Turns out, smoking hookah isn’t a safe alternative to cigarettes, unlike commonly thought.
It’s been thought for a while now that smoking hookah was a safer alternative to nicotine use, but a new study finds that hookah smoke also contains cancer-causing chemicals.
Research led by Nada Kassem, an associate director at the Center for Behavioral Epidemiology and Community Health at San Diego State University, shows that people who smoke hookah or even inhale second-hand hookah smoke could be inhaling a chemical known as benzene; Benzene is a known offender in the increased risk of developing leukemia, cancer of the blood, and acute myeloid leukemia, another type of cancer of the blood and bone marrow.
The study’s findings were published in last month’s issue of the journal Cancer Epidemiology, Biomarkers & Prevention.
Study: Hookah Smoke is Cancerous
In order to conduct the study, scientists collected urine samples from 208 people. Of those, 105 had smoked a hookah; the remaining 103 participants had been exposed to second-hand hookah smoke. The researchers found levels of a compound called S-phenylmercapturic acid (SPMA) to be four times higher among those who smoked at a hookah lounge and twice as high if they smoked at home.
SPMA forms when benzene is broken down in the body.
And those participants who were merely in contact with hookah smoke second-hand were found to have SPMA levels that were 2.6 times higher than before they entered the hookah lounges.
“In contrast to what is believed [by many people], hookah tobacco smoking is not a safe alternative to smoking other forms of tobacco,” said Kassem. “In addition to inhaling toxicants and carcinogens found in the hookah tobacco smoke, hookah smokers and nonsmokers who socialize with hookah smokers also inhale large quantities of charcoal combustion-generated toxic and carcinogenic emissions.”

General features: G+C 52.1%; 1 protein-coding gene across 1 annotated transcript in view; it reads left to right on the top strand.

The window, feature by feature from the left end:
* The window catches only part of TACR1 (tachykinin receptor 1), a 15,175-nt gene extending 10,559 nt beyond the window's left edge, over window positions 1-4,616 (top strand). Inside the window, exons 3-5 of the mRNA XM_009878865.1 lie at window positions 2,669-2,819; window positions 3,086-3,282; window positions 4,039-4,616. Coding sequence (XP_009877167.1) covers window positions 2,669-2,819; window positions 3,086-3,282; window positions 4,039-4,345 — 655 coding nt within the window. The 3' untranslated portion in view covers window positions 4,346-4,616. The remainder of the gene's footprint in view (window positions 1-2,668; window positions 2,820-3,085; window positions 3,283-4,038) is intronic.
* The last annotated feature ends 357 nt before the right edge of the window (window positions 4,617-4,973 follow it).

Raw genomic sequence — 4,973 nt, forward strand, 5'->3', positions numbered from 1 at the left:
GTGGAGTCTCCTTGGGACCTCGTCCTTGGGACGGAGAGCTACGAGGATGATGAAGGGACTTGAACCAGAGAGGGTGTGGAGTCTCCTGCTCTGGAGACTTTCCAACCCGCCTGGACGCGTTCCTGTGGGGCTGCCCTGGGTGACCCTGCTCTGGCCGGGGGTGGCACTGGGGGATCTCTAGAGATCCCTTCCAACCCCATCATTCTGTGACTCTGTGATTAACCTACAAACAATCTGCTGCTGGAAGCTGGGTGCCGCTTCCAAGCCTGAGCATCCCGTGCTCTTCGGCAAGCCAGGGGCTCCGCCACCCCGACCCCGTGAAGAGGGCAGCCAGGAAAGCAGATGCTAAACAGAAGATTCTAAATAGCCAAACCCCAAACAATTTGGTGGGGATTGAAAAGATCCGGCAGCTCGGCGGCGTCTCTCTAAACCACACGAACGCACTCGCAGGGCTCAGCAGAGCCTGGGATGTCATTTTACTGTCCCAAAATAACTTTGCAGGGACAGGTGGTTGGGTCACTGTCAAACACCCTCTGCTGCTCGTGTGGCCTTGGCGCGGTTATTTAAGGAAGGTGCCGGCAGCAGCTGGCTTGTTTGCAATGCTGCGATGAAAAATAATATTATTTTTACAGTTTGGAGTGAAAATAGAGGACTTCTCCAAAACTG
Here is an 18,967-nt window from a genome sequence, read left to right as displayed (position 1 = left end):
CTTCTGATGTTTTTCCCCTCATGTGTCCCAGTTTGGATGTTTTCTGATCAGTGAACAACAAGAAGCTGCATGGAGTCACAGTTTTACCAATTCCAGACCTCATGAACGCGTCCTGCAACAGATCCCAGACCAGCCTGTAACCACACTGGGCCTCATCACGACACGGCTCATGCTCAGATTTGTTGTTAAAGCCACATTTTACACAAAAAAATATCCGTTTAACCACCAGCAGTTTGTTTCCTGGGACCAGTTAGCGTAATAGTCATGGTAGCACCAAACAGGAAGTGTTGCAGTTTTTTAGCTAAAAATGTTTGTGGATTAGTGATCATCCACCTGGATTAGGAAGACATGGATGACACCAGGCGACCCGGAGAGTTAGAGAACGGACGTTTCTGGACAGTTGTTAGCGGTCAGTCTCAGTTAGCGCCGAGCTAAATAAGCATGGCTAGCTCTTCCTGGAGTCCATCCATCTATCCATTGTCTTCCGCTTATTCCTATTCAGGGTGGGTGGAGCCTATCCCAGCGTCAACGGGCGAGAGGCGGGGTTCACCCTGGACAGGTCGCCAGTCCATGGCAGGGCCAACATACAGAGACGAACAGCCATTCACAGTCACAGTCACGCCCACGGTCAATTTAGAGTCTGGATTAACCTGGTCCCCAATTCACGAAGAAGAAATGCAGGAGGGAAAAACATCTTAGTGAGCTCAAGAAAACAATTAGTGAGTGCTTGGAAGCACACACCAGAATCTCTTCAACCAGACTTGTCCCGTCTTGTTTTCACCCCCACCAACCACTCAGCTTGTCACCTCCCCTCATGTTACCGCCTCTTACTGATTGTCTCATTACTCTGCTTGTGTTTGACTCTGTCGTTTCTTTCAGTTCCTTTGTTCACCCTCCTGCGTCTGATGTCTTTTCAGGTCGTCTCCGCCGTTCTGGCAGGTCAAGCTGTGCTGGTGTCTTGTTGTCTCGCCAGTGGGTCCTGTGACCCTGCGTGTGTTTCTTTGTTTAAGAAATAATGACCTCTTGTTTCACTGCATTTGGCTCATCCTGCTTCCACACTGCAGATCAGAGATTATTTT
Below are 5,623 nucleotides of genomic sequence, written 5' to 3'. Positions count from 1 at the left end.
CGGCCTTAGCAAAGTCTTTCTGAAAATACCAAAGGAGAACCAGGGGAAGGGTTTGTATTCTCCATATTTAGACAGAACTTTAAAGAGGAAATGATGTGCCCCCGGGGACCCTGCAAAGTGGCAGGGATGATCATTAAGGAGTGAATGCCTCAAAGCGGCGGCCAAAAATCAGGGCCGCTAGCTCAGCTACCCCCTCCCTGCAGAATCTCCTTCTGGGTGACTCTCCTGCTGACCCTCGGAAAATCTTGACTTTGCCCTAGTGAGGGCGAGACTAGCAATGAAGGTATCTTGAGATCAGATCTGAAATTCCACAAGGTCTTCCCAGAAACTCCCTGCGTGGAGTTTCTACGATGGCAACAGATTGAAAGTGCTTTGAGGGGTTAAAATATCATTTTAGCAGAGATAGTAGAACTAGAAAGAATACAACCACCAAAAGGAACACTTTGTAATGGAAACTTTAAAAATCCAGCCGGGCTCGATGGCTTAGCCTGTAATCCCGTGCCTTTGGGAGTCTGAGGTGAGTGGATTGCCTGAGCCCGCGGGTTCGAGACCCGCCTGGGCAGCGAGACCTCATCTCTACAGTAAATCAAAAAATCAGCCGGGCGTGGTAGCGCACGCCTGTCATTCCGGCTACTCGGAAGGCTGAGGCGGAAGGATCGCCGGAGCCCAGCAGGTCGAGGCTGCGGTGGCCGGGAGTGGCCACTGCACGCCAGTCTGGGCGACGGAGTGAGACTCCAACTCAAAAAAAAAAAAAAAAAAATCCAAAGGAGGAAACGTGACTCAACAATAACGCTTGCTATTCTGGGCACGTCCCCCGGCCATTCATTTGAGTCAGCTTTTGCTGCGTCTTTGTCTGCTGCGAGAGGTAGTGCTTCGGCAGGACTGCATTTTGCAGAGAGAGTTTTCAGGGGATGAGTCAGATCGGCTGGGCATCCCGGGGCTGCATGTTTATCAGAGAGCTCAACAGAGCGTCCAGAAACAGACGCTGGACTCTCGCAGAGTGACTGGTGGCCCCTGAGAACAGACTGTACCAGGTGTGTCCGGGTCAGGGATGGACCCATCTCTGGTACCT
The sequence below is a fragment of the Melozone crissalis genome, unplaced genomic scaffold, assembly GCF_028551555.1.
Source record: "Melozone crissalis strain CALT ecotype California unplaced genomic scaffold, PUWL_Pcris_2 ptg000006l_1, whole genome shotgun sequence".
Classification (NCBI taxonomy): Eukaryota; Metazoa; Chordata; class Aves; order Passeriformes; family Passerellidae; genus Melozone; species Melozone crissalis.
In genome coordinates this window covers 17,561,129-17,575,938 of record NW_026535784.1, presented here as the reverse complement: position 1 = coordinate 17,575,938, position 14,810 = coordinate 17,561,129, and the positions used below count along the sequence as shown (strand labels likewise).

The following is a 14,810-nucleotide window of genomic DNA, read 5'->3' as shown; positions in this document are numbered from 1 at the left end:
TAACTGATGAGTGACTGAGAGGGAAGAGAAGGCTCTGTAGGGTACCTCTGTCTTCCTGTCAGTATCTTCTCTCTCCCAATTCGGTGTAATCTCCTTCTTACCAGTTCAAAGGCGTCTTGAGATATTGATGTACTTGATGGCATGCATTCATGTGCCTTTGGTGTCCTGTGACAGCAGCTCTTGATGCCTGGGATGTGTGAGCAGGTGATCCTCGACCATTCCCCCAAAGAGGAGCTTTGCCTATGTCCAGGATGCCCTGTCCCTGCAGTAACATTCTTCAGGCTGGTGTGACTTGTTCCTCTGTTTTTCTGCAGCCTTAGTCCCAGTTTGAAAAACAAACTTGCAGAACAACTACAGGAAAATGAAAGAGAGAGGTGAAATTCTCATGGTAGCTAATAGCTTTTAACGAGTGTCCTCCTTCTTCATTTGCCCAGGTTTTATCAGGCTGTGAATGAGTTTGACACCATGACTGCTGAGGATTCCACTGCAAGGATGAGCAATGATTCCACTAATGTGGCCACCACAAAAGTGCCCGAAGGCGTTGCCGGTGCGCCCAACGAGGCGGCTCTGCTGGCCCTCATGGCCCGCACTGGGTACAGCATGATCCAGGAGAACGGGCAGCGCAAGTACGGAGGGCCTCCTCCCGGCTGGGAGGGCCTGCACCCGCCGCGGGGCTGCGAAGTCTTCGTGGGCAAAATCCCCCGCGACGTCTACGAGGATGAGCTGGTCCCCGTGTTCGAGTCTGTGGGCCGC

This latest research is backed by findings of a study published back in May in the same journal, which showed that even a one night of smoking a hookah can cause a drastic increase in nicotine levels as well as exposure to cancer-causing agents. This research also looked at before-and-after urine samples with regards to smoking a hookah, finding an increase to the tune of 73 times in nicotine levels; a four-fold increase in continine levels, which is a metabolite of nicotine; a two-fold increase in NNAL, which can cause lung and pancreatic cancers; and an increase in benzene.
The lead researcher on that study, Gideon St.Helen, Ph.D., who is a postdoctoral fellow in the Division of Clinical Pharmacology and the Center for Tobacco Control Research and Education at the University of California, San Francisco, said that the findings revealed that hookah use “is not without risk, particularly among children and youths.”
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